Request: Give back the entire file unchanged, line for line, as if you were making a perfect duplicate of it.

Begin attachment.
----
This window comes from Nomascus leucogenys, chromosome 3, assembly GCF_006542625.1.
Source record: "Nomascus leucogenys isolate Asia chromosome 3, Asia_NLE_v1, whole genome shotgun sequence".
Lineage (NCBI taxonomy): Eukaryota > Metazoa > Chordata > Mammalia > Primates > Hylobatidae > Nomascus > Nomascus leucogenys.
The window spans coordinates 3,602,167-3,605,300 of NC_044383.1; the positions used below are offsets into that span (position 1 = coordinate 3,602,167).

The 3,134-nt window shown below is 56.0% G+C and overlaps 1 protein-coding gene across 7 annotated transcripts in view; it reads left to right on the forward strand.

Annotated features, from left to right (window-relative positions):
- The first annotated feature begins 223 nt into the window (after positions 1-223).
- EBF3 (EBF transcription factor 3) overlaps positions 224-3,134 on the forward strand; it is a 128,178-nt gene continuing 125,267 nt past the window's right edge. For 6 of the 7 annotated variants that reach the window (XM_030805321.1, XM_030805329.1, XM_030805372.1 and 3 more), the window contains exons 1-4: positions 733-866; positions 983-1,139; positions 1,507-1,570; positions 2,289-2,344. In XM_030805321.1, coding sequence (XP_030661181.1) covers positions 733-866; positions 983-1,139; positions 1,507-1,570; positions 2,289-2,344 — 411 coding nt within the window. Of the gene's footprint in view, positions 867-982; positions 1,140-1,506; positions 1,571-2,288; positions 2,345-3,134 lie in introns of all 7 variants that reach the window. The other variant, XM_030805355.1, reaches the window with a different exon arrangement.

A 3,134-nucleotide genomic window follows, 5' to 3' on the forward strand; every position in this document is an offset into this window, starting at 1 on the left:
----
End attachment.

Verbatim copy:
This window comes from Nomascus leucogenys, chromosome 3, assembly GCF_006542625.1.
Source record: "Nomascus leucogenys isolate Asia chromosome 3, Asia_NLE_v1, whole genome shotgun sequence".
Lineage (NCBI taxonomy): Eukaryota > Metazoa > Chordata > Mammalia > Primates > Hylobatidae > Nomascus > Nomascus leucogenys.
The window spans coordinates 3,602,167-3,605,300 of NC_044383.1; the positions used below are offsets into that span (position 1 = coordinate 3,602,167).

The 3,134-nt window shown below is 56.0% G+C and overlaps 1 protein-coding gene across 7 annotated transcripts in view; it reads left to right on the forward strand.

Annotated features, from left to right (window-relative positions):
- The first annotated feature begins 223 nt into the window (after positions 1-223).
- EBF3 (EBF transcription factor 3) overlaps positions 224-3,134 on the forward strand; it is a 128,178-nt gene continuing 125,267 nt past the window's right edge. For 6 of the 7 annotated variants that reach the window (XM_030805321.1, XM_030805329.1, XM_030805372.1 and 3 more), the window contains exons 1-4: positions 733-866; positions 983-1,139; positions 1,507-1,570; positions 2,289-2,344. In XM_030805321.1, coding sequence (XP_030661181.1) covers positions 733-866; positions 983-1,139; positions 1,507-1,570; positions 2,289-2,344 — 411 coding nt within the window. Of the gene's footprint in view, positions 867-982; positions 1,140-1,506; positions 1,571-2,288; positions 2,345-3,134 lie in introns of all 7 variants that reach the window. The other variant, XM_030805355.1, reaches the window with a different exon arrangement.

A 3,134-nucleotide genomic window follows, 5' to 3' on the forward strand; every position in this document is an offset into this window, starting at 1 on the left: